Parent-teacher conferences can benefit everyone involved

Peter Phelan, Contributing Writer

Parent-teacher conferences took place at Monroe-Woodbury High School on March 19, 21, and 28.

Conferences provide a chance for parents to interact with teachers and for teachers to discuss academic or behavioral issues with parents.

At the high school, parents met with each of their children’s teachers for six-minute intervals. The conferences allowed parents to discuss their children’s performance and the topics taught in their classes.

“Parents of high schoolers should not discount the value of parent-teacher conferences,” said Alexandra Pannoni, staff writer for U.S. News. “These meetings may ultimately influence a teen’s academic success.”

A teacher of mathematics for 21 years, Ms. Bogart-Schmidt said that for teachers, conferences allow parents to get to know teachers, help to build trust, make it easier to discuss any academic or behavioral issues.

According to Ms. Bogart-Schmidt, the greatest benefit for students is that it helps them to be accountable for their grades, and it helps them fix problems such as not doing homework before it seriously damages a student’s GPA.

Ms. Bogart-Schmidt said that the short time frame allotted is one of the weaknesses of conferences.

“If a child is doing well, [six minutes is enough], but if a serious discussion is needed, no,” Ms. Bogart-Schmidt said.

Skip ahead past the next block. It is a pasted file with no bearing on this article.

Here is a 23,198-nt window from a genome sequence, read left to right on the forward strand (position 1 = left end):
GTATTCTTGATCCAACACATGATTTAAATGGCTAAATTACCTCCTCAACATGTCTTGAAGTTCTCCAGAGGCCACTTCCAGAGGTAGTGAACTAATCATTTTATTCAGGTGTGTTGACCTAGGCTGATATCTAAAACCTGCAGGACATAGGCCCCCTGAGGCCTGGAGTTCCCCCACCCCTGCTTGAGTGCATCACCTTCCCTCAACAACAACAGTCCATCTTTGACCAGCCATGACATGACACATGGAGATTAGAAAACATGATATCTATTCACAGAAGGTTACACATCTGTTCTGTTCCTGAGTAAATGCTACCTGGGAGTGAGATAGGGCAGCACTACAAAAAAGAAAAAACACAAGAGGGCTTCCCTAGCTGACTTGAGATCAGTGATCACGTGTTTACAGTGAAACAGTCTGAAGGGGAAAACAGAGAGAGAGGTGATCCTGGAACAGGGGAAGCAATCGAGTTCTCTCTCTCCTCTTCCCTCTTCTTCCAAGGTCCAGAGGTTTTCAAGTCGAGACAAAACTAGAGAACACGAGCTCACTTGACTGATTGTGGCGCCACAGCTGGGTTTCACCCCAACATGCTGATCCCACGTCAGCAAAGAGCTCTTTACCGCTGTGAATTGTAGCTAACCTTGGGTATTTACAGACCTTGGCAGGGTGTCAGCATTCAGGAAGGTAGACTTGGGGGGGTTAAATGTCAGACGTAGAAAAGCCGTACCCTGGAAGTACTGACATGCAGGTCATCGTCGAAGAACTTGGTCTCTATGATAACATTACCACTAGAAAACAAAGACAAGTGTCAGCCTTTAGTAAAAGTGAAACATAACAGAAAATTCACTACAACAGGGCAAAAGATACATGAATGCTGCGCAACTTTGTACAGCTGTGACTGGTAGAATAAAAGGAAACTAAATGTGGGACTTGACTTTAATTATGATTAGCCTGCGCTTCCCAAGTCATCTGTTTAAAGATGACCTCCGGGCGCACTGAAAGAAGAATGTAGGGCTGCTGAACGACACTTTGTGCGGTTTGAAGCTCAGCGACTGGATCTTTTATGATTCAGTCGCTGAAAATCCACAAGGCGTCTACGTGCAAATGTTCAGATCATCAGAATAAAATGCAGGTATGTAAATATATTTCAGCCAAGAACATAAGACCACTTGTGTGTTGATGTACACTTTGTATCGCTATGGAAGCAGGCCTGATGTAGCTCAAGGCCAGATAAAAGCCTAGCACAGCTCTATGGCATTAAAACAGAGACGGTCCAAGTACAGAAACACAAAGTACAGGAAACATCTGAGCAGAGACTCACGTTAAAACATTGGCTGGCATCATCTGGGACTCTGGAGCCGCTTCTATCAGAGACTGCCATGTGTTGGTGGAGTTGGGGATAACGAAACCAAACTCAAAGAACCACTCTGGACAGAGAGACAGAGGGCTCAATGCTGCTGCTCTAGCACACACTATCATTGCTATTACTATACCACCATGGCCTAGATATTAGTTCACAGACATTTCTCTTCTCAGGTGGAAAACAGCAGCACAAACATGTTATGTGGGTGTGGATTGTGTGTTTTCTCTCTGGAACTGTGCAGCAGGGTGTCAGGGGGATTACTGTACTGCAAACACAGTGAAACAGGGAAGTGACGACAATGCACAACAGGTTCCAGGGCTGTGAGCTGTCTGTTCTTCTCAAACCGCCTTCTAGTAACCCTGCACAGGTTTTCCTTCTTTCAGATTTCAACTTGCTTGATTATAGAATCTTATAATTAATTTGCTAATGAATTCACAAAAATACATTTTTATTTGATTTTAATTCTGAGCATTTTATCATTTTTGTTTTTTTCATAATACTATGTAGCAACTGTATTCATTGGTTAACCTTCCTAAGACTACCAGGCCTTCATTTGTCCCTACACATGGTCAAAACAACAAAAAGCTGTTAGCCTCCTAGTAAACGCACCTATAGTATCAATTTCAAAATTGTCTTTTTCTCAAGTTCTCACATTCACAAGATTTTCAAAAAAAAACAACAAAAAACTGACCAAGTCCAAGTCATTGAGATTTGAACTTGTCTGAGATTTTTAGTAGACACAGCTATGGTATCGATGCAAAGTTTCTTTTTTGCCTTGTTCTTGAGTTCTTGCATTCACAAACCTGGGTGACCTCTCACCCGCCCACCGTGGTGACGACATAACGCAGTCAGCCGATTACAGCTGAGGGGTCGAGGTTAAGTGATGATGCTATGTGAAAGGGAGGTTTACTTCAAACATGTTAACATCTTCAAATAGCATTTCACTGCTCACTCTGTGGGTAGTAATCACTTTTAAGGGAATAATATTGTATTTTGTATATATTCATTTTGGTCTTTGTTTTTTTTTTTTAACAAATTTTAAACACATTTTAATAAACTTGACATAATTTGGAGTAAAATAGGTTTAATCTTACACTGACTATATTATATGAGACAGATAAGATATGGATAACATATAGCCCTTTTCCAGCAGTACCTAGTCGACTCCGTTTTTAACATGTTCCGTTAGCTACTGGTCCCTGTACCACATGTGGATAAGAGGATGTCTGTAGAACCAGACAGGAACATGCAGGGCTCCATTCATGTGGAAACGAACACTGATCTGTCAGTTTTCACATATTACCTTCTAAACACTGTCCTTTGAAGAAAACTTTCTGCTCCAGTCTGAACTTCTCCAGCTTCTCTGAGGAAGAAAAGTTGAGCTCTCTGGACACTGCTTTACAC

Even in situations where the six minutes is enough, Ms. Bogart-Schmidt said that one of the most challenging parts of holding a conference is keeping on schedule, as many factors can cause delays.

For parents, conferences provide an educator’s opinion on their children’s progress academically and behaviorally.

“I gain a sense of the teacher’s personality and perspective on what is important about the class. I also gain a sense of how the teacher views my child’s performance,” said Ms. Andrew, a parent who generally attends conferences.

Some students, however, feel that conferences cause them stress, as they have to wait at home in anticipation of how the conference went.

“Students should be involved in the conferences, considering they are the subject of the meetings,” said freshman Madeline Finnegan.

Since a major component of these conferences is the discussion of grades between parents and teachers, the use of Parent Portal, a website that allows parents to see their child’s grades at any time, has raised some concerns as to whether conferences are still needed.

In response to this, Ms. Bogart-Schmidt said that, while Parent Portal has its uses, it puts more pressure on students, and that both students and parents may get too hung up on the grade shown on the website at a specific point in time, rather than their overall performance during the year.

Ms. Andrew said that Parent Portal leads to more beneficial conferences, as it allows conferences to be more substantive and less a review of grades, as Parent Portal, serves that role.